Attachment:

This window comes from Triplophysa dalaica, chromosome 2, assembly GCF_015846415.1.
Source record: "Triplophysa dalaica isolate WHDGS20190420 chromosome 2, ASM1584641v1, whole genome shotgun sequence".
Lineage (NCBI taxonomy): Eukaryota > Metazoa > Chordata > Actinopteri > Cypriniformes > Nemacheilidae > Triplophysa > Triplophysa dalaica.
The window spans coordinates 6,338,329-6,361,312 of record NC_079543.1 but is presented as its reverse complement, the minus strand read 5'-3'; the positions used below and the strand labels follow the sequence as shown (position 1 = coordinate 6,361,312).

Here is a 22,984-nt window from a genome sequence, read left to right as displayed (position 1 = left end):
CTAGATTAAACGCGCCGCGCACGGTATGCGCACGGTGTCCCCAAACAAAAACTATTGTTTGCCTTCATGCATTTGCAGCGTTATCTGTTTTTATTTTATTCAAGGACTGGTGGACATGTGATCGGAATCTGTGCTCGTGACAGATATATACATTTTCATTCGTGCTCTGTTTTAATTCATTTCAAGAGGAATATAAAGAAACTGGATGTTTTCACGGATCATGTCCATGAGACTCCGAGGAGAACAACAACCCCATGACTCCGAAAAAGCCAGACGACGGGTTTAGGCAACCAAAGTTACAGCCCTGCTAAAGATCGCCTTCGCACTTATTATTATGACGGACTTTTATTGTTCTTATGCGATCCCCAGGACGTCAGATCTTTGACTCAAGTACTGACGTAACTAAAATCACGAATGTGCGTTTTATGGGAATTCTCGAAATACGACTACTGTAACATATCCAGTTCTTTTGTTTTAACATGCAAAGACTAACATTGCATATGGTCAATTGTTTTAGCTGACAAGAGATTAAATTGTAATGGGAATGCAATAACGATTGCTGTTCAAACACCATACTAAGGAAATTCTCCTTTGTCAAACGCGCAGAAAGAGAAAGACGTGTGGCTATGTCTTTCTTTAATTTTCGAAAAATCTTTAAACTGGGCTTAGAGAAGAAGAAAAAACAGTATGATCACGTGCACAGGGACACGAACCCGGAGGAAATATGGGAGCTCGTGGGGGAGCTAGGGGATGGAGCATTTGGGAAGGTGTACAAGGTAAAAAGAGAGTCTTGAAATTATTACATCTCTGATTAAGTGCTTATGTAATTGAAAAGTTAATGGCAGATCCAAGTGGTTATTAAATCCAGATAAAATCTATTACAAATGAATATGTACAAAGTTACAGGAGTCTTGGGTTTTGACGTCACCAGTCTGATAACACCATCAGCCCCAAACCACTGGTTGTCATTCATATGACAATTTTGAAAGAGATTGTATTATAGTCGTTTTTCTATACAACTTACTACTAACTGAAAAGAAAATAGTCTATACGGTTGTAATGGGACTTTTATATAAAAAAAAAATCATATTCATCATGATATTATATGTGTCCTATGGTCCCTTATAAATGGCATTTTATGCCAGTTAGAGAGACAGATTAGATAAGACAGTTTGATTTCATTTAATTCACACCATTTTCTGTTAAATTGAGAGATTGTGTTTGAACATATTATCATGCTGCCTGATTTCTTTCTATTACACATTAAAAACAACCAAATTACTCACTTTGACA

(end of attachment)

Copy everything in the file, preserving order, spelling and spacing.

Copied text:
This window comes from Triplophysa dalaica, chromosome 2, assembly GCF_015846415.1.
Source record: "Triplophysa dalaica isolate WHDGS20190420 chromosome 2, ASM1584641v1, whole genome shotgun sequence".
Lineage (NCBI taxonomy): Eukaryota > Metazoa > Chordata > Actinopteri > Cypriniformes > Nemacheilidae > Triplophysa > Triplophysa dalaica.
The window spans coordinates 6,338,329-6,361,312 of record NC_079543.1 but is presented as its reverse complement, the minus strand read 5'-3'; the positions used below and the strand labels follow the sequence as shown (position 1 = coordinate 6,361,312).

Here is a 22,984-nt window from a genome sequence, read left to right as displayed (position 1 = left end):
CTAGATTAAACGCGCCGCGCACGGTATGCGCACGGTGTCCCCAAACAAAAACTATTGTTTGCCTTCATGCATTTGCAGCGTTATCTGTTTTTATTTTATTCAAGGACTGGTGGACATGTGATCGGAATCTGTGCTCGTGACAGATATATACATTTTCATTCGTGCTCTGTTTTAATTCATTTCAAGAGGAATATAAAGAAACTGGATGTTTTCACGGATCATGTCCATGAGACTCCGAGGAGAACAACAACCCCATGACTCCGAAAAAGCCAGACGACGGGTTTAGGCAACCAAAGTTACAGCCCTGCTAAAGATCGCCTTCGCACTTATTATTATGACGGACTTTTATTGTTCTTATGCGATCCCCAGGACGTCAGATCTTTGACTCAAGTACTGACGTAACTAAAATCACGAATGTGCGTTTTATGGGAATTCTCGAAATACGACTACTGTAACATATCCAGTTCTTTTGTTTTAACATGCAAAGACTAACATTGCATATGGTCAATTGTTTTAGCTGACAAGAGATTAAATTGTAATGGGAATGCAATAACGATTGCTGTTCAAACACCATACTAAGGAAATTCTCCTTTGTCAAACGCGCAGAAAGAGAAAGACGTGTGGCTATGTCTTTCTTTAATTTTCGAAAAATCTTTAAACTGGGCTTAGAGAAGAAGAAAAAACAGTATGATCACGTGCACAGGGACACGAACCCGGAGGAAATATGGGAGCTCGTGGGGGAGCTAGGGGATGGAGCATTTGGGAAGGTGTACAAGGTAAAAAGAGAGTCTTGAAATTATTACATCTCTGATTAAGTGCTTATGTAATTGAAAAGTTAATGGCAGATCCAAGTGGTTATTAAATCCAGATAAAATCTATTACAAATGAATATGTACAAAGTTACAGGAGTCTTGGGTTTTGACGTCACCAGTCTGATAACACCATCAGCCCCAAACCACTGGTTGTCATTCATATGACAATTTTGAAAGAGATTGTATTATAGTCGTTTTTCTATACAACTTACTACTAACTGAAAAGAAAATAGTCTATACGGTTGTAATGGGACTTTTATATAAAAAAAAAATCATATTCATCATGATATTATATGTGTCCTATGGTCCCTTATAAATGGCATTTTATGCCAGTTAGAGAGACAGATTAGATAAGACAGTTTGATTTCATTTAATTCACACCATTTTCTGTTAAATTGAGAGATTGTGTTTGAACATATTATCATGCTGCCTGATTTCTTTCTATTACACATTAAAAACAACCAAATTACTCACTTTGACA